And it is a good Dharma lesson always--to stay in the present moment, and do what needs to be done--one step at a time--regardless of how many obligations are closing in on us at any time. This also means, for me, subduing the various Maras that afflict me on weekends: internet addiction, dissipation, torpor, and avoidance or procrastination.
A few days ago, I was invited to give a talk on Buddhism to a group of high school kids over in Chesapeake, who were taking an Advanced Placement class in world religions. Most of my talk was "Buddhism 101"--going through the basic teachings with them--the Four Noble Truths, the Eightfold Path, the Three Jewels, the Five Precepts, the Four Brahma-Viharas, and of course the essential discipline--Breathe, Observe, and Let Go. But in the course of my talk, while describing the Second Dharma Seal--interbeing or nonself--I stumbled on a potentially useful metaphor for this difficult-to-grasp concept.
When discussing the essential unreality of the separate self (Anatman) I compared it to a rainbow: something you see clearly, as if it were real, but if you move toward it, it recedes--and if the sun disappears behind a cloud, it vanishes altogether. It is, in effect, a perceptual artifact--something whose "existence" depends on a particular conjunction of causes and conditions that includes angle of sunlight from one direction, rain in the opposite direction, and of course the location of the perceiver. As Thay would say, "When conditions are sufficient, we see a rainbow; when conditions are no longer sufficient, the rainbow disappears"--even though the latent preconditions are still there: sunlight, clouds, rain, and perceiver.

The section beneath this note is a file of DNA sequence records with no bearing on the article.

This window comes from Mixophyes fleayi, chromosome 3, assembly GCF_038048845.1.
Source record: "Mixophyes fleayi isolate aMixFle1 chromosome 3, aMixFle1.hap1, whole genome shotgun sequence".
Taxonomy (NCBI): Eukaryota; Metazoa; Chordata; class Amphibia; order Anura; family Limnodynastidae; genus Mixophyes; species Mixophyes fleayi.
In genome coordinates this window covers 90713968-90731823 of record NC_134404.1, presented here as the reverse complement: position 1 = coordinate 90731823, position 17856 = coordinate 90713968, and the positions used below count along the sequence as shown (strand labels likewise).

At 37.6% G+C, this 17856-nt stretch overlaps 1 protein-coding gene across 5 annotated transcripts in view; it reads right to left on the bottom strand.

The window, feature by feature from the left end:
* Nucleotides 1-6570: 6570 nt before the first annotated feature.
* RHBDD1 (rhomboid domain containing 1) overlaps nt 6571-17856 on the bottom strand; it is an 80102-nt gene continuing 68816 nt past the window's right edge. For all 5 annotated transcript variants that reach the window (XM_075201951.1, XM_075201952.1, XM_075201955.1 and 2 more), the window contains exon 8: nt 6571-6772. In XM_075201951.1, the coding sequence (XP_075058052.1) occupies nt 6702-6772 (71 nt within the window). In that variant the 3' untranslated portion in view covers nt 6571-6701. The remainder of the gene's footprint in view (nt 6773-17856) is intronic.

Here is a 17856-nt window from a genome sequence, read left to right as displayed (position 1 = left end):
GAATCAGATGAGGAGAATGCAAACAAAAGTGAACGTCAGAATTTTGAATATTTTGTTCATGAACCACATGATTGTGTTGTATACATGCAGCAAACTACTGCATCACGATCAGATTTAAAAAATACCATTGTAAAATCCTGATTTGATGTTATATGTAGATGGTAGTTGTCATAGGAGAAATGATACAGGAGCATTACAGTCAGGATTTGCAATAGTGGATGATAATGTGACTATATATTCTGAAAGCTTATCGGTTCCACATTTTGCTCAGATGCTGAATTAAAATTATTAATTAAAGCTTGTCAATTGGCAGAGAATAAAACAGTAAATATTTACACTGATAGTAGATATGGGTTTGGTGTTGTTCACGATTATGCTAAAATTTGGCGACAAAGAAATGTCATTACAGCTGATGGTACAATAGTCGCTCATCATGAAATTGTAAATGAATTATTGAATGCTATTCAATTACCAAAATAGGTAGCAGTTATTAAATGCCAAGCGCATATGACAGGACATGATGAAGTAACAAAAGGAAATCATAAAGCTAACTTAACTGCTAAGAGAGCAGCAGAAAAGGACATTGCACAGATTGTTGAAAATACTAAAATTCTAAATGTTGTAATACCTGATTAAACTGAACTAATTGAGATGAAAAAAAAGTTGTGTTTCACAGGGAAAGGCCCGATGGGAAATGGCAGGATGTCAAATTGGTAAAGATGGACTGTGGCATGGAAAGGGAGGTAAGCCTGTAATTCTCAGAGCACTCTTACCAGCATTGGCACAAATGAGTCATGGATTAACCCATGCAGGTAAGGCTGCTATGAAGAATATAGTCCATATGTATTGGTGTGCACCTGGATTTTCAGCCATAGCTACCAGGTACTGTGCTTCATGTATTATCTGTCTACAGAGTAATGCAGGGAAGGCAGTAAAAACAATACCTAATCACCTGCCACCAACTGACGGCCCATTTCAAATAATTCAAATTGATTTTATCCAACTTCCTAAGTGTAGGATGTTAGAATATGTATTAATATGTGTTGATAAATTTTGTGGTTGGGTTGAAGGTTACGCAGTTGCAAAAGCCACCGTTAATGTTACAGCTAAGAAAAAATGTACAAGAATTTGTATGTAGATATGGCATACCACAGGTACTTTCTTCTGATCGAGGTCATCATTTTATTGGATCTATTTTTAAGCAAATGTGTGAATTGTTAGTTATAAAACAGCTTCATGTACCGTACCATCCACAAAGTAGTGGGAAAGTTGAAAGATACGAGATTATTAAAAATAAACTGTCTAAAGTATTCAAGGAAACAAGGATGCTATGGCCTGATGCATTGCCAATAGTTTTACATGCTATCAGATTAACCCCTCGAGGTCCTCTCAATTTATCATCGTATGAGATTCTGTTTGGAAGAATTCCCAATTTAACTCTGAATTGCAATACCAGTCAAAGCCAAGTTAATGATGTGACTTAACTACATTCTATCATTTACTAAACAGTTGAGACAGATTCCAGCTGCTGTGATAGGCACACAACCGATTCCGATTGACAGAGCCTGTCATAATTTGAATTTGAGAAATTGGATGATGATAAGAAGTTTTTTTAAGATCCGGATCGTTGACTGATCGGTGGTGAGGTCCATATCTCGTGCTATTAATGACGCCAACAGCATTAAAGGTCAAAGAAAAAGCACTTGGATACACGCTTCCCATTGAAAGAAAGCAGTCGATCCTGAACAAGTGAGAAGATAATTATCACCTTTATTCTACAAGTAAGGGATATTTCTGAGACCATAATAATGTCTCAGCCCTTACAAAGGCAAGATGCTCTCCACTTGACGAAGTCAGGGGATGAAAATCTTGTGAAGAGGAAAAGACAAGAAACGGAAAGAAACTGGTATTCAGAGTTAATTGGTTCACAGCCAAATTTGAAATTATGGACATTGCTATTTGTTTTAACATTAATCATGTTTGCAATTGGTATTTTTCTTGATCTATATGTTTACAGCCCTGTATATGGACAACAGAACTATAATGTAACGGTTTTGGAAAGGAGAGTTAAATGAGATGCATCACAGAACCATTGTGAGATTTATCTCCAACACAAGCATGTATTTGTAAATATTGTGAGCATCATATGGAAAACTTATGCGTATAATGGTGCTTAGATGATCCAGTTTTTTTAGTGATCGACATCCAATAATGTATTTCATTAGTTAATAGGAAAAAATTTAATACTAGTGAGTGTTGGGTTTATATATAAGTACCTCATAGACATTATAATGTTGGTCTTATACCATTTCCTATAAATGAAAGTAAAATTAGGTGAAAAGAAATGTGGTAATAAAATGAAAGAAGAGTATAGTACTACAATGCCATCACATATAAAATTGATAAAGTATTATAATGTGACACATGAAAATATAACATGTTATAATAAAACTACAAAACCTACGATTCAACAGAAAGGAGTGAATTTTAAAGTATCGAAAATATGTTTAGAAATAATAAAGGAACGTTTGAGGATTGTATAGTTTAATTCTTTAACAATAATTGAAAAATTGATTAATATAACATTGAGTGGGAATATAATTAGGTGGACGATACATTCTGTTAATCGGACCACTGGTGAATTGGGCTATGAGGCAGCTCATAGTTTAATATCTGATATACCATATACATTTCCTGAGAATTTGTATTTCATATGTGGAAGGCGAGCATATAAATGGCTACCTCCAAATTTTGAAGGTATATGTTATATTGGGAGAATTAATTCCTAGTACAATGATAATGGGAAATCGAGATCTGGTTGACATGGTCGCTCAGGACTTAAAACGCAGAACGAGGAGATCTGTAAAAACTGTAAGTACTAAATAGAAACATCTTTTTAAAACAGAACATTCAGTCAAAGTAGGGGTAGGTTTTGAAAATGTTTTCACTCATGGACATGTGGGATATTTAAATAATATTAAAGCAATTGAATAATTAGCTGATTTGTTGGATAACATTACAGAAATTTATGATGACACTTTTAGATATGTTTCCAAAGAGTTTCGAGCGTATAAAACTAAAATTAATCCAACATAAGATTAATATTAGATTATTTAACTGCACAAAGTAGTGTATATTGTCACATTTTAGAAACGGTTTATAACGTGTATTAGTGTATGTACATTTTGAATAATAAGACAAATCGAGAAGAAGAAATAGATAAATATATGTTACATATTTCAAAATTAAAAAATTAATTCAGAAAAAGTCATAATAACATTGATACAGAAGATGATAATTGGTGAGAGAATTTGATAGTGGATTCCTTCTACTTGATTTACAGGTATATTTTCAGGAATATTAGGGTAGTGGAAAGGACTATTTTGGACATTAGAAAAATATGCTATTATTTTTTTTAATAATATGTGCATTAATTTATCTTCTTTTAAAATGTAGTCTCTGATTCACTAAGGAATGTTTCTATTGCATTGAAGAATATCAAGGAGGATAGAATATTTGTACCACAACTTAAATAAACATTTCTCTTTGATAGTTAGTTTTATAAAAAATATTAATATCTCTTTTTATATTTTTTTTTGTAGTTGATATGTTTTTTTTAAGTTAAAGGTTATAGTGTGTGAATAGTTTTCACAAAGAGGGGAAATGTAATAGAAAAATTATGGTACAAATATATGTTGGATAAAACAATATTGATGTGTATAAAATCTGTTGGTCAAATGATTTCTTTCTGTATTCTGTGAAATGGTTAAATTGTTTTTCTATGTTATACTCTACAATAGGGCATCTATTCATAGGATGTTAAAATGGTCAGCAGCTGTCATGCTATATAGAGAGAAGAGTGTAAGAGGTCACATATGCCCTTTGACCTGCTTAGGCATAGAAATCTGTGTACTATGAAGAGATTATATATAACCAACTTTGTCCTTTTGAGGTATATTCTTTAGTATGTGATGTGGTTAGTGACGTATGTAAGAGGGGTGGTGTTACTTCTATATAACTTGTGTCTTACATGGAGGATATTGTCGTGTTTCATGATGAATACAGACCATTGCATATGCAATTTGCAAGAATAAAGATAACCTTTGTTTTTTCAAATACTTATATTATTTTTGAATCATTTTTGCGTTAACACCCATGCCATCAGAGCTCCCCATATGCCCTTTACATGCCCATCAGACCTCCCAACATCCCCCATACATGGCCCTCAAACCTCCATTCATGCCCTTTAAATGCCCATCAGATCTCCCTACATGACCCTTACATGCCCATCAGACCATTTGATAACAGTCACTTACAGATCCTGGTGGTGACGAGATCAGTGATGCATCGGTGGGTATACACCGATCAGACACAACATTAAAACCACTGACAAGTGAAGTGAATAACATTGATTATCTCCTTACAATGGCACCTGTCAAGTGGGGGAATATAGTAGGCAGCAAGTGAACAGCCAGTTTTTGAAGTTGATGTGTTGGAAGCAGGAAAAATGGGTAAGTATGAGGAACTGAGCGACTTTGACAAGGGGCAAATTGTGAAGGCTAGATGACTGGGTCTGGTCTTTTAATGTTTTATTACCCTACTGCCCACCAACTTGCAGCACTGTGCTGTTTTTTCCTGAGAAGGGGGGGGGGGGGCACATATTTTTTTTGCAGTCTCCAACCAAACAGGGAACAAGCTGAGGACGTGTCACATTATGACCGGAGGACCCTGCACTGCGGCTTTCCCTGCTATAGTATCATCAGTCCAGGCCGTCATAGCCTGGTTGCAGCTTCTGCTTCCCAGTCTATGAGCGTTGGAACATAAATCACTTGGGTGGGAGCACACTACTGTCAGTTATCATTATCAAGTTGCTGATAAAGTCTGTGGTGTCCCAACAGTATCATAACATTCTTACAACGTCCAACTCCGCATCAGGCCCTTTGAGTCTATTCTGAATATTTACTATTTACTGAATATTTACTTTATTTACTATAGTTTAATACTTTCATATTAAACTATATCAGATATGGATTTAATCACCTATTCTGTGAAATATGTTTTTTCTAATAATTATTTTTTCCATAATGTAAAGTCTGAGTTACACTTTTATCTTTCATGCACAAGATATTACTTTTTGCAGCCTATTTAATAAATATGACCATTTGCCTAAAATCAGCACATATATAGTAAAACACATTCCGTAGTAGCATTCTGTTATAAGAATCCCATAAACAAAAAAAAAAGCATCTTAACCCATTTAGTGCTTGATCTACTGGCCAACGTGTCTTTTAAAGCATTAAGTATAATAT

The point is, our notion of "self" is more like a rainbow--a perceptual artifact--than it is like, say, a rock or even an animal. If we look deeper, of course, people, animals, and ultimately rocks are perceptual artifacts as well--all depend on the conjunction of certain causes and conditions, including the eye of the beholder.
But there is a danger--an ethical danger--in going too far in this direction, for if we persuade ourselves that everyone and everything is illusory--that is just an artifact of our own perception--then why should we care whether or not they suffer? This is the danger, as I see it, in certain "mind-only" schools of Buddhist thought--they are an invitation to complacency and smug indifference to others--and "by their fruits shall ye know them."
So how do we avoid this trap, once we grasp the notion of the separate self as a perceptual artifact, of simply concluding that everyone and everything else is as well, and that we can do as we please?
The Dalai Lama points one way, in this regard, in enjoining us to recognize what we have in common with everyone else we see out there: we all want happiness, and none of us wants to suffer. And this is the key: the ultimately illusory nature of the separate self simply indicates that everyone else is, deep down, the same as we are, and as we do for ourselves, so we do for them as well. This is also the inner logic behind the law of Karma as well--whatever we do to and for others, we also do to and for ourselves, for ultimately there is no difference at all between us and them--even if we fear and despise them. Hence our only recourse, as Lao Tzu says, is to "take care of everyone and abandon no one; take care of everything, and abandon nothing."
But back to my calendar lesson for the day: How do we go about dealing with all the things we've failed to do thus far--all the people and things we have not yet taken care of--due to the various Maras of dissipation, internet addiction, torpor, and procrastination--like grading my weekly papers--in order to resume taking care of everyone and abandoning no one? Passo dopo passo.